While the cloud computing market is still nascent and most aspects of it are changing every day, a few things should be well-defined at this point. Things like the definitions.
So far the Industry used to recognize three major architectures for cloud computing, Infrastructure-as-a-Service (IaaS), Platform-as-a-Service (PaaS) and Software-as-a-Service (SaaS), and four deployment models: public, private, hybrid and the community cloud.
When we talk about a hybrid cloud, we usually think about a private cloud that interconnects with a public one, or with a virtual private one, through a secure channel, some routing and a network fencing technology to overcome any networking conflict between the two segments.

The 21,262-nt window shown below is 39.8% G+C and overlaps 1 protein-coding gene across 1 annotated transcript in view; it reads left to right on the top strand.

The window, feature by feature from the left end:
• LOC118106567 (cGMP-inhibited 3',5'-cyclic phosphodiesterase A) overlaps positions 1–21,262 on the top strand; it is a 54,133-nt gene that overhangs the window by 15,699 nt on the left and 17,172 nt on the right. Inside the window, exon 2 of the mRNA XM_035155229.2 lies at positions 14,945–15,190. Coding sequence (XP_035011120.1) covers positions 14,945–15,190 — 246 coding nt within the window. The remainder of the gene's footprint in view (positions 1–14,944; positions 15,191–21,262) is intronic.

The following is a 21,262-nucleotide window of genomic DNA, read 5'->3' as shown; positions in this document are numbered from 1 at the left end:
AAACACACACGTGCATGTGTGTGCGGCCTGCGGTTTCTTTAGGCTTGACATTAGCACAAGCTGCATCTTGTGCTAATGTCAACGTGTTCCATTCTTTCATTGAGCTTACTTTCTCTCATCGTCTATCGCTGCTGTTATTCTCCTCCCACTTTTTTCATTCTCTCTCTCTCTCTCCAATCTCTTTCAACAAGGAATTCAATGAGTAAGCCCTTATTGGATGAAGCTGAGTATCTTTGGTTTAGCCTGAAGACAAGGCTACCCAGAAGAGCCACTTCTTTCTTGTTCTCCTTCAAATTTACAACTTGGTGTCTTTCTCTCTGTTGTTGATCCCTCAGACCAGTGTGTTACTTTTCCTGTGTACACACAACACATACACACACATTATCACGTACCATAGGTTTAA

In this scenario the customer is supposed to extend his private cloud infrastructure off-premises, and, whenever possible, to remotely control the virtual machines (if IaaS), the application framework (if PaaS) or the web-oriented services (if SaaS) that are hosted in the public cloud with his on-premises management tools.
But Intel is working on a product dubbed Hybrid Cloud that seems to work the other way around. Sort of.